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The Land
The People
The village Community
The Religion
The Priest
The Cremation
The Mount Agung
The Cosmic Force and Spiritual Harmony
The Offerings
The Calendar
The Temple Ceremony
Nyepi and Galungan
The Cockfight and Toothfiling
The Dances
The Popular Tours
The Shoppings
The Balinese Food The Books on Bali
The Future

INDONESIA
The land
The People
The Flora
The Fauna
The Food
The Public Holidays
The Tourist Areas


The impact was felt in Bali too. In 1343, the great General Gajah Mada, chief minister of Majapahit, defeated the last king of Pejeng dynasty of Bali and appointed a new king in his place.

But the days of Majapahit empire were eventually also numbered. The rise of Islam was the signal for the disintegration and eventual collapse of the great Hindu kingdom, as more and more Javanese princes embraced the new religion. In the covulsive period that followed, the cream of Javanese Hindu society - the intelligentias, the artists, poets, priests, princes and schoolars - fled ever eastwards until they finally reached the safety of Bali. Right until the present day, Bali remains a unique stronghold of Hinduism in a Muslim country.

The next foreign visitors to Bali were the Dutch, who proved harder to assimilate than the previous waves of immigrants. At first relation was very friendly and the Dutch voyagers fell in love with the island paradise. But gradually the Dutch gained control of the island, exploiting the jealousies and disagreements between the Balinese ruling families.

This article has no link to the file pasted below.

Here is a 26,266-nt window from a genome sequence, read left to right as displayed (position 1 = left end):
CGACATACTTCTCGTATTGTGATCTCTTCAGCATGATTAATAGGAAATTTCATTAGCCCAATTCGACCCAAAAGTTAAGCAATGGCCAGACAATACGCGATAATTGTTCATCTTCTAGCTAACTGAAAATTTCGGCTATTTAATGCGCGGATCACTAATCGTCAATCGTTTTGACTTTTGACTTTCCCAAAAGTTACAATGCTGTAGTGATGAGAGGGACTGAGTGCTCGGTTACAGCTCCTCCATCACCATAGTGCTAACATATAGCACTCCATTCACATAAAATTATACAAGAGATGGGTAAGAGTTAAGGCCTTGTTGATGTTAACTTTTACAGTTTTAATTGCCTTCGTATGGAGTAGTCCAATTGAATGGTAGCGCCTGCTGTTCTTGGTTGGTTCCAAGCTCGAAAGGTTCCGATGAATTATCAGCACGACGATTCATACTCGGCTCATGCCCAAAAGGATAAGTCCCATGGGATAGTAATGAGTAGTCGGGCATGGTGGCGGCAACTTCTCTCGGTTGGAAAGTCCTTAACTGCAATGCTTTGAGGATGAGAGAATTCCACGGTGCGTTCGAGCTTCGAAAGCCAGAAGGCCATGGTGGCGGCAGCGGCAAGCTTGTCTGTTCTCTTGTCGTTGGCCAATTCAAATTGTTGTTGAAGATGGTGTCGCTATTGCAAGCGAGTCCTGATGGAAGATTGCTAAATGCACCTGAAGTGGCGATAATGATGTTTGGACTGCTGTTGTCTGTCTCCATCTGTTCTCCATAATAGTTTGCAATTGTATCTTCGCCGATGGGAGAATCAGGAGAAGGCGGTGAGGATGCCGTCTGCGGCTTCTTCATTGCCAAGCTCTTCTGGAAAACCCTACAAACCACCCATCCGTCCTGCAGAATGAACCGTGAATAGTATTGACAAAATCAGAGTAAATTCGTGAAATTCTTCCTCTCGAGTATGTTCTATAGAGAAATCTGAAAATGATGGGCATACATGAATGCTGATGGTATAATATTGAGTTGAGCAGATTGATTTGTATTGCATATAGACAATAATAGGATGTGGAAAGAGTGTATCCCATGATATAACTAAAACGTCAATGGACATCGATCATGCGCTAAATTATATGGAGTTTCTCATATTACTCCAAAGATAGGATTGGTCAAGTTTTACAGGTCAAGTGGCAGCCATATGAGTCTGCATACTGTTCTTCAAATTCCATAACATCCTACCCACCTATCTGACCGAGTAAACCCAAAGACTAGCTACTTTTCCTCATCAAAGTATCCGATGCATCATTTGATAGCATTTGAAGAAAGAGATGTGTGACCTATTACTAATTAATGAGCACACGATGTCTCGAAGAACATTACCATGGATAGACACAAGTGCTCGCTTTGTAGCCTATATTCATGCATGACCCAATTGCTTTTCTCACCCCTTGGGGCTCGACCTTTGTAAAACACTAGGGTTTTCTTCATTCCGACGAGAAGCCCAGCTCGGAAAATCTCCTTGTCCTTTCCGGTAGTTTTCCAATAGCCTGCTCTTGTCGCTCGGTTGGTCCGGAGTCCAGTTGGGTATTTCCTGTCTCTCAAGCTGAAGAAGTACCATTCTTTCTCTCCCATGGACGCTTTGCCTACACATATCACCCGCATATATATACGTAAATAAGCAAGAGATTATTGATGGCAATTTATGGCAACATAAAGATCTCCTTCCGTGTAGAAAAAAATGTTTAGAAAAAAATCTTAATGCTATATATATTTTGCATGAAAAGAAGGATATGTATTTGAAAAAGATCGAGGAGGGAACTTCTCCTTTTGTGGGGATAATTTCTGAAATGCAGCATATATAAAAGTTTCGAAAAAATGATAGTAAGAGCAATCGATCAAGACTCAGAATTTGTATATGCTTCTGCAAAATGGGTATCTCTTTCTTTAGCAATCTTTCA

By the ninteenth centuries, the first Dutch military expedition had been sent to Bali. Over the next fifty years, a series of military clashes disturbes the peace of the island, culminating in the tragedy of a resplendent Balinese army with medieval weapons facing Dutch canon. After this slaughter, which horrified the Dutch, the army was replaced by a police force and the Dutch reorganised the remaining Balinese nobelity along traditional lines.

A period of peace followed for Bali, disturb abruptly by world war II, Indonesia was occupied by the Japanese and, after Japan's surrender, refused to return to colonial rule. However, it took four years of bloody fitghting before the Dutch would admit defeat; fighting which affected Bali no less than the other islands of the archipelago.

In the 1949, the Dutch finally recognised the independence of Indonesia and President Soekarno became the head of a constitutional republic. But it was not until a further upheavel, the attempted communist coup of 1965, which led eventually to the appointment of General Soeharto as President, that Bali began to open its doors to the world. Years of isolation, the lack of an airport and Soekarno's determination to preserve Bali intact had whetted the world curiousity about this misterious island of legendary beauty. Once the doors were open, the tourists began to pour in.


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A would-be soldier.


Called up for the war, a boy had to undergo an Ophthalmological examination. "Can you distinguish the lettres on the chart?" the doctor asked.

"Not from here."
"And closer up like this?"
"Again no."

Finally, two feet away, the boy managed to read out the letters."Very good," said the doctor.

"You can do hand-to-hand fighting."

Contributed by Antonio Carlos Simplicio, in the Reader's Digest, August, 1993.